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Subject: Japanese armor

Japanese armor

From: Susan White <smwhitewhite<-a>
Date: Wednesday, July 9, 2008
I have received what appears to be a partial suit of late 16th
century Japanese armor for treatment.  The do (clamshell hinged
torso piece) is made of leather (probably water buffalo hide) and
was originally lacquered with what appears to be traditional
Japanese lacquer (urushi).  Most of the lacquer has popped off the
do leaving the raw hide with a partial layer of clay substrate
behind. There are approximately 300 fragments of lacquer which have
come off.

In addition, the sode (or shoulder pieces) are constructed of
lacquered iron plates (kozane) which have been laced together with
traditional silk and cotton straps.  Much of the lacquer on these
pieces as well as the lacquer on the attached "skirt" of the do has
dislodged.  The lacquer on these pieces is of a different type,
probably also urushi but applied differently, with no clay
substrate, applied directly to the iron plates.

Finally, the kote (or arm pieces) which are constructed of the
traditional blue cotton of the period to which lacquered iron
"shinos" or splints have been sewn are falling apart.

The suit also consists of two suneate (shin pieces) which appear to
also be from the Sengoku period and these too are constructed from a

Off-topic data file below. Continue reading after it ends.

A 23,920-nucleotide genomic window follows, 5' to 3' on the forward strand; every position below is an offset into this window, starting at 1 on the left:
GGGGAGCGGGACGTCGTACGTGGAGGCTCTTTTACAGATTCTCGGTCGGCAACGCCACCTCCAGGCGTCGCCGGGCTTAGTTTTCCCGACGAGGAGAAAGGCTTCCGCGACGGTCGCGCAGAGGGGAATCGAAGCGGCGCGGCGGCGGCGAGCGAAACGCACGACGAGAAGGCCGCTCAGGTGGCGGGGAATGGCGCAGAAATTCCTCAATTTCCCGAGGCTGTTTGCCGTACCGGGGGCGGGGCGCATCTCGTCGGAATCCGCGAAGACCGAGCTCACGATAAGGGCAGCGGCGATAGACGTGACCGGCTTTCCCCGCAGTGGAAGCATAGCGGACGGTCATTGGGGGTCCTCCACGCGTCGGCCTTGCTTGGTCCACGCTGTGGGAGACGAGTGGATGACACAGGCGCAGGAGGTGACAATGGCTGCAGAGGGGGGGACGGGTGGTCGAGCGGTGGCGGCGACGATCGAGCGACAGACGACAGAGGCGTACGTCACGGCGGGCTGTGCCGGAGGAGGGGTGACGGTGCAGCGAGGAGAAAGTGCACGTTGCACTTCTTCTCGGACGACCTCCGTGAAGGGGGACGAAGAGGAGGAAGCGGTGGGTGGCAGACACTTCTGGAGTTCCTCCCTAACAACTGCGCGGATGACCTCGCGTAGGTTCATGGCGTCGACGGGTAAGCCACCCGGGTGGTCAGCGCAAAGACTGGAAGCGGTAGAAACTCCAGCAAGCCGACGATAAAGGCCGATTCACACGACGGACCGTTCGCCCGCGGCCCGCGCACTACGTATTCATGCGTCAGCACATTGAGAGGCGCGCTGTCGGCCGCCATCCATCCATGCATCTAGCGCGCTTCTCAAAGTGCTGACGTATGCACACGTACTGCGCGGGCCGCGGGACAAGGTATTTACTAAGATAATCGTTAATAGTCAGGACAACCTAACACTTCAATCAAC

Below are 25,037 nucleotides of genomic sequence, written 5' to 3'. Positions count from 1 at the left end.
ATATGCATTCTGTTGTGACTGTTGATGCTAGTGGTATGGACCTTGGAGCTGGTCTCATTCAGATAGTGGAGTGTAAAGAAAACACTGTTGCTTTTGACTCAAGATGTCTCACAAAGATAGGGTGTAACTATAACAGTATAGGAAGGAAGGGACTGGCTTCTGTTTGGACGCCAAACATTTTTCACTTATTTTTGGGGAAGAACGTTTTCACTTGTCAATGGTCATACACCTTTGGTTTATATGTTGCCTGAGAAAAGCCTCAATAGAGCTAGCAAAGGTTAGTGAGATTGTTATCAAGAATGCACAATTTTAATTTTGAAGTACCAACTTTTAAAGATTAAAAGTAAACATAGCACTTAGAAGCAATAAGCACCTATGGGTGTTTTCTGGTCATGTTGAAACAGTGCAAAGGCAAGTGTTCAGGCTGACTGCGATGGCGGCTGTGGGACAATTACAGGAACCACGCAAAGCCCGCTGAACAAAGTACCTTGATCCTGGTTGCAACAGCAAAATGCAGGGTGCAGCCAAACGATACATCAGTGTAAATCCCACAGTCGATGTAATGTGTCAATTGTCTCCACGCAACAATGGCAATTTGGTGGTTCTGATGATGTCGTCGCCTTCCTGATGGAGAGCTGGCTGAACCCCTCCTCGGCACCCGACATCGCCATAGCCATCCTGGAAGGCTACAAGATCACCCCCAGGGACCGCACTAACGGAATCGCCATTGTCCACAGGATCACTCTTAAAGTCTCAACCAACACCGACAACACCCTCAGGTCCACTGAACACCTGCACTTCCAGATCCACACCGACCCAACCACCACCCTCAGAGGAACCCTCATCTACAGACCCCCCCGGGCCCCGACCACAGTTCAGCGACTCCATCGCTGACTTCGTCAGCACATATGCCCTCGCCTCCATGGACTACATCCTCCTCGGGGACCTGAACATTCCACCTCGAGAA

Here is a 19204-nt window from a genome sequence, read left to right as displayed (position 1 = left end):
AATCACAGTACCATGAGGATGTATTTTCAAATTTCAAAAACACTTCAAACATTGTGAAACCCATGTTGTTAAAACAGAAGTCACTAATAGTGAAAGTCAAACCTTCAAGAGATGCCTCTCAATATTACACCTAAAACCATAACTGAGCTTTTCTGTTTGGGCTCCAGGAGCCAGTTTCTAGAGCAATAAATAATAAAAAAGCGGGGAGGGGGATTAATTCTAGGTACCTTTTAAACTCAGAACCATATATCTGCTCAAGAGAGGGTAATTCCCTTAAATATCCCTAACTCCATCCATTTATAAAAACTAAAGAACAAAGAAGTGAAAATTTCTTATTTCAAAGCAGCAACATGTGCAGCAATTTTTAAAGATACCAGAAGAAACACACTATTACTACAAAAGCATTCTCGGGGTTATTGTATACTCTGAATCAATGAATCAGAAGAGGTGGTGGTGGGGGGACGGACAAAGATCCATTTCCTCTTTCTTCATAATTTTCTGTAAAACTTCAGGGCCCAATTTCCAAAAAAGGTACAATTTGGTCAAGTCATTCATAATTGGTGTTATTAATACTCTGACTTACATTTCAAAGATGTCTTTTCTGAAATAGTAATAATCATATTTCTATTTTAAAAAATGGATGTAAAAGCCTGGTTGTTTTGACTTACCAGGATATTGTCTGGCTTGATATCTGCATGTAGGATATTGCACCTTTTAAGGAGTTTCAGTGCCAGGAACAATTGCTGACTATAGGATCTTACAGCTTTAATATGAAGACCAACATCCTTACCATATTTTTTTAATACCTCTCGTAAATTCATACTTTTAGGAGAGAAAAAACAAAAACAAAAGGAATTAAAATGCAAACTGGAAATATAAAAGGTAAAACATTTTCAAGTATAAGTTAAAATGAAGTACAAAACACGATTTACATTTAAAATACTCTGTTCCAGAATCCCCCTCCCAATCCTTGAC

combination of silk brocade and blue cotton to which, again the
lacquered iron shinos have been sewn.

Finally, there is what appears to be a chainmail loincloth? of more
recent date and a newer haidate (thigh covering) which do not appear
to belong to the earlier pieces.

This said, my questions for the Distlist include:  Is there anyone
out there who has expertise in the treatment of lacquered leather,
and in particular that of Japanese armor.  I am trying to decide
whether to attempt the reattachment of the lacquer pieces to the
leather and to the iron shinos and would greatly appreciate
information and advice from anyone who has attempted a similar

I know quite a bit about Asian lacquer and know that it is insoluble
in most everything and generally non-responsive to heat treatment.
Some of the lacquer pieces do not lay flat on the leather substrate,
as one would imagine, and I'd be interested in hearing treatment
options.  Has anyone tried B72 bulked with microballoons or silica?
I need an adhesive which can be relatively thinly applied, but which
also is a good gap-filler for the areas which will not lay flat. Has
anyone tried a wax-resin mixture?  I think a flexible adhesive is in
order here to allow the leather to move if necessary--it's actually
quite desiccated at this point.  I know wax-resin mixtures have been
controversial in the relining of paintings, but has anyone tried
them for adhering urushi to a hygroscopic substrate?

Susan White
White Conservation Services

                  Conservation DistList Instance 22:6
                  Distributed: Saturday, July 19, 2008
                        Message Id: cdl-22-6-020
Received on Wednesday, 9 July, 2008

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